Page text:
I can't make head or tail of it on either JAWS or NVDA ... and I honestly have no idea how to even start making it more intuitive for screen reader users, if that's even possible (my HTML table knowledge is about a 2 out of 10 and my lua knowledge is about a 0.002). The unusual month order is a problem, for a start, let alone trying to figure out what the columns and rows mean. I'm obsessed with calendars to the point that I once wrote date calculation functions in the JAWS Scripting Language, for which it is absolutely not designed, and even *I* can't understand this template. My friend Codeofdusk, who's also blind, can't either; he told me that he just doesn't have the spacial reasoning skills to process it. I'm just not sure that a one-page calendar is really the best idea for general use; {{Calendar}} is perfectly accessible. Graham87 03:22, 12 November 2022 (UTC)Reply[reply]

"Click" versus "select" in technical writing[edit]

Users with disabilities have different options for interacting with a user interface. They can use a mouse device, trackpad, touchscreen, voice, and possibly more. Because the word "click" is traditionally associated with a mouse, some technical writing style guides now say that "click" should be used only for mouse devices, while a more generic word such as "select" should be used if the device is not known. For example, assuming that users have different ways to interact with a program, we could ask users to "select" a button, menu item, or keyboard key. A substantial effort would be required to revise documentation in this way. The question is: Will this effort bring significant value to users? Do users with disabilities want to see "click" replaced with "select"? 2600:8800:7109:1500:81D0:8BA1:BCA6:46FB (talk) 22:06, 28 November 2022 (UTC)Reply[reply]

Speaking only for myself, I think it's a relatively minor issue. Graham87 06:04, 29 November 2022 (UTC)Reply[reply]

Is Template:switcher WCAG-friendly?[edit]

I was wondering, whether {{switcher}}'s use on Tennis Masters page causes any issues with screen readers. Qwerty284651 (talk) 18:28, 10 December 2022 (UTC)Reply[reply]

It's fine with screen readers because it's just a standard radio button. I didn't know that was even possible with wikitext, though. Graham87 03:23, 11 December 2022 (UTC)Reply[reply]
Yes, it's possible with wikitext. See here. Note: the two parameters data-switcher-label-style and data-switcher-top-choices listed in the "Testing nee features" subsection are not in the live gadget code at MediaWiki:Gadget-switcher.js so they cannot affect the gadget. Don't know how much this info is useful, but decided to share it anyway, in case you planned on using it. Qwerty284651 (talk) 03:47, 11 December 2022 (UTC)Reply[reply]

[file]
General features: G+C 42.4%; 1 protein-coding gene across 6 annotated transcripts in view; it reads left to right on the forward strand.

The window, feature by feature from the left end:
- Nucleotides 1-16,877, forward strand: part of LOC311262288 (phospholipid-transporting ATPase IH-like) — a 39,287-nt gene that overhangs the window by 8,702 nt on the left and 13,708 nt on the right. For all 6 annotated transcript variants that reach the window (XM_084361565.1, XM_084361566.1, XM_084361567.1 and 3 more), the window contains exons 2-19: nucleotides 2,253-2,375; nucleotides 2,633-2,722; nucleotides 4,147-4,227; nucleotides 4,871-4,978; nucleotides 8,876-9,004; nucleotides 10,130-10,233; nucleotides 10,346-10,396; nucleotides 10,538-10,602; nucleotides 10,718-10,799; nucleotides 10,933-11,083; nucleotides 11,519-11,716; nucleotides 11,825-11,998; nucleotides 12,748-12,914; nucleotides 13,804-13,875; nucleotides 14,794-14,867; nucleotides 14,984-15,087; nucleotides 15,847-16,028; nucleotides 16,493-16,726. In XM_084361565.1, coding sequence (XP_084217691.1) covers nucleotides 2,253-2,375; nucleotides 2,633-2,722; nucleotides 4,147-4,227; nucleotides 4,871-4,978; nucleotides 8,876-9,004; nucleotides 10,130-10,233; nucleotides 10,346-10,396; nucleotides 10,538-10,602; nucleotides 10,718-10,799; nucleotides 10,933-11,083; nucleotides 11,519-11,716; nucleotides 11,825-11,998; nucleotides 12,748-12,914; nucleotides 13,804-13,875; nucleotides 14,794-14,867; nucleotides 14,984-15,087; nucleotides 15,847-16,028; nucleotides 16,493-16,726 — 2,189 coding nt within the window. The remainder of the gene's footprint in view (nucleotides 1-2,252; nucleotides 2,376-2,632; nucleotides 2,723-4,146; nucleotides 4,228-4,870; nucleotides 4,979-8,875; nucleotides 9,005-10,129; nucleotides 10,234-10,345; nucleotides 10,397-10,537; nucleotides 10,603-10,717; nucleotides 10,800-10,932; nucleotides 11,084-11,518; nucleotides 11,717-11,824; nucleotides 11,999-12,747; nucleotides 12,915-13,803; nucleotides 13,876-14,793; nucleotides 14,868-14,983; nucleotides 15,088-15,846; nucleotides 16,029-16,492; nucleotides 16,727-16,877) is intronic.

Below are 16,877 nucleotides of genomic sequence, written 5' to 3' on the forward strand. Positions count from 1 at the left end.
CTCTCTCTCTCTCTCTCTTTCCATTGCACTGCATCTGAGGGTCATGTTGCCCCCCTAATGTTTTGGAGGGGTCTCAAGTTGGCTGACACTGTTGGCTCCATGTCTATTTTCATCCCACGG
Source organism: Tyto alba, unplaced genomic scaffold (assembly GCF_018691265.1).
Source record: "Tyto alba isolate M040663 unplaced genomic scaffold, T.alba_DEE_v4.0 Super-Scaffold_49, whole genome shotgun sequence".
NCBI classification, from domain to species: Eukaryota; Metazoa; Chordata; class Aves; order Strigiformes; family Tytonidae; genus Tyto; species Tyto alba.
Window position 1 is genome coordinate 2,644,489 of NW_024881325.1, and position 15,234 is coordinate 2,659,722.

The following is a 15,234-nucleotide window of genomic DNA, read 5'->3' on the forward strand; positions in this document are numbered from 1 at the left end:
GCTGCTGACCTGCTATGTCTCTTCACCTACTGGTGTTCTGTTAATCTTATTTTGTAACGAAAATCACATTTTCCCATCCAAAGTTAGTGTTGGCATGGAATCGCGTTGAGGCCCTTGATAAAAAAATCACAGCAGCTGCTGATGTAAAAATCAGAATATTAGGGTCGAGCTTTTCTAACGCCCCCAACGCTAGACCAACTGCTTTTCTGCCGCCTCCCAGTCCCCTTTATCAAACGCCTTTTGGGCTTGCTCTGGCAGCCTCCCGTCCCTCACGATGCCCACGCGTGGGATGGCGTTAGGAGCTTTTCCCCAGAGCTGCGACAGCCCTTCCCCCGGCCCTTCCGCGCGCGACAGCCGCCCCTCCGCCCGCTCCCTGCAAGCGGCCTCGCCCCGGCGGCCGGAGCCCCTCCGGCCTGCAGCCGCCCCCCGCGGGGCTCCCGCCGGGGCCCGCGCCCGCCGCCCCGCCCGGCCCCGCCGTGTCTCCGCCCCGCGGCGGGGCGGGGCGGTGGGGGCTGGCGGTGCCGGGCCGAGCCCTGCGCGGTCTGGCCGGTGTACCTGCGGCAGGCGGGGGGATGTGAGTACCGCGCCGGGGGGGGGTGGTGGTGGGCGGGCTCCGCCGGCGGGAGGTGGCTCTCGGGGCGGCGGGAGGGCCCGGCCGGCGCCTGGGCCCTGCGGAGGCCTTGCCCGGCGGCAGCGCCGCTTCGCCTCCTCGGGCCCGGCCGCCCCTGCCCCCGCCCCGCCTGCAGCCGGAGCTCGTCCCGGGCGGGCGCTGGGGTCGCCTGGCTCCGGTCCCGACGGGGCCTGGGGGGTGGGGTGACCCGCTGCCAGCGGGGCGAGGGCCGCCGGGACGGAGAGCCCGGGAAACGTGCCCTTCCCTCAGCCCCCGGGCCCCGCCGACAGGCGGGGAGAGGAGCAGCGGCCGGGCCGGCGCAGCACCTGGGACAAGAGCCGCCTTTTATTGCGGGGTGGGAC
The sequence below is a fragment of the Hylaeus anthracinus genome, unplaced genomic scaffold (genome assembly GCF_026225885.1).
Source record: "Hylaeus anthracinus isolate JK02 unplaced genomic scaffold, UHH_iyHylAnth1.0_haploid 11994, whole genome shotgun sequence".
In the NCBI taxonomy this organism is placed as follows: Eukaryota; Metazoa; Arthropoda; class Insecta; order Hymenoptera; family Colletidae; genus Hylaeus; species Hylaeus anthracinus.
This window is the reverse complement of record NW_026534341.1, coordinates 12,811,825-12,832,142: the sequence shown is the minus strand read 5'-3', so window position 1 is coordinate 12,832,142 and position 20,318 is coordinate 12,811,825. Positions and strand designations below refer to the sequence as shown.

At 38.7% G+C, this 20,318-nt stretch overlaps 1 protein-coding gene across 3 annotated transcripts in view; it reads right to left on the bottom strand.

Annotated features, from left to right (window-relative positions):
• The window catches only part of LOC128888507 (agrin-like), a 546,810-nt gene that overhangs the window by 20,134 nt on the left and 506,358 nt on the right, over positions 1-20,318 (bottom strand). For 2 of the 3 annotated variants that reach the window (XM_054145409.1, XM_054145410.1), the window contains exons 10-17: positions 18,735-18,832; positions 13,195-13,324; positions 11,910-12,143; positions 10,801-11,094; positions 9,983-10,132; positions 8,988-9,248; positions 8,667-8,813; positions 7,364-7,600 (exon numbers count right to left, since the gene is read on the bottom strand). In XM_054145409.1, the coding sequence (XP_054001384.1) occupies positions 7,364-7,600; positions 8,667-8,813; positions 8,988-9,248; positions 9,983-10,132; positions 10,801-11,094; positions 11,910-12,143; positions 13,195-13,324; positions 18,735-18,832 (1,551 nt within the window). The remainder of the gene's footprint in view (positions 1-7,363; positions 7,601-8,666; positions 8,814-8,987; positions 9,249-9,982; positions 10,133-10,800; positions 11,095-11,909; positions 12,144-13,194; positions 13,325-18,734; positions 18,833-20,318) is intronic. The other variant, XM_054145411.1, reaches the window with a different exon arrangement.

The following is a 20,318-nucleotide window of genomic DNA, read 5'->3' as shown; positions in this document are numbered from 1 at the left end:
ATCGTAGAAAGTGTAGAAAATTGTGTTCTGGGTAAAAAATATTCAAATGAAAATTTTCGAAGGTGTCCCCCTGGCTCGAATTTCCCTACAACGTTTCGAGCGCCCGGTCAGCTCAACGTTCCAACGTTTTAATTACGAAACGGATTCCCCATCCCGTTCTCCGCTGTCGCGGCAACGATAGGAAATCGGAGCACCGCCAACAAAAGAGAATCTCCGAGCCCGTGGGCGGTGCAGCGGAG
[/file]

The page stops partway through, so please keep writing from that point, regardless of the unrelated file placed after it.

There is a related discussion at Template talk:Switcher#TOC not working with switcher with subsections. --Redrose64 🌹 (talk) 09:36, 11 December 2022 (UTC)Reply[reply]
@Redrose64, I am the one who started that discussion.Qwerty284651 (talk) 14:30, 11 December 2022 (UTC)Reply[reply]

Wikipedia:Mobile communication bugs listed at Requested moves[edit]


A requested move discussion has been initiated for Wikipedia:Mobile communication bugs to be moved to Wikipedia:Communication bugs. This page is of interest to this WikiProject and interested members may want to participate in the discussion here. —RMCD bot 19:49, 16 January 2023 (UTC)Reply[reply]

To opt out of RM notifications on this page, transclude {{bots|deny=RMCD bot}}, or set up Article alerts for this WikiProject.

Non-Scrolling Sidebar[edit]

Wikipedia now uses a non-scrolling sidebar, which can trigger motion sickness and migraines if users scroll. If users have already blocked "smooth" scrolling, some workarounds are to 1. only navigate using page down, and/or 2. in Firefox or a few other browsers, reduce the frame rate; since Firefox prefs also use a non-scrolling sidebar, they ose the same problem. I think *if* Wikipedia is going to use a non-scrolling sidebar, then rather than requiring users to avoid the mouse and/or adjust browser settings, it should have an easily-discoverable button to hide the sidebar, which does not use its own animation when hiding or showing the sidebar. (talk) 21:38, 20 January 2023 (UTC)Reply[reply]

P.S. Even at only 1 frame/second, it can be disorienting. (talk) 21:50, 20 January 2023 (UTC)Reply[reply]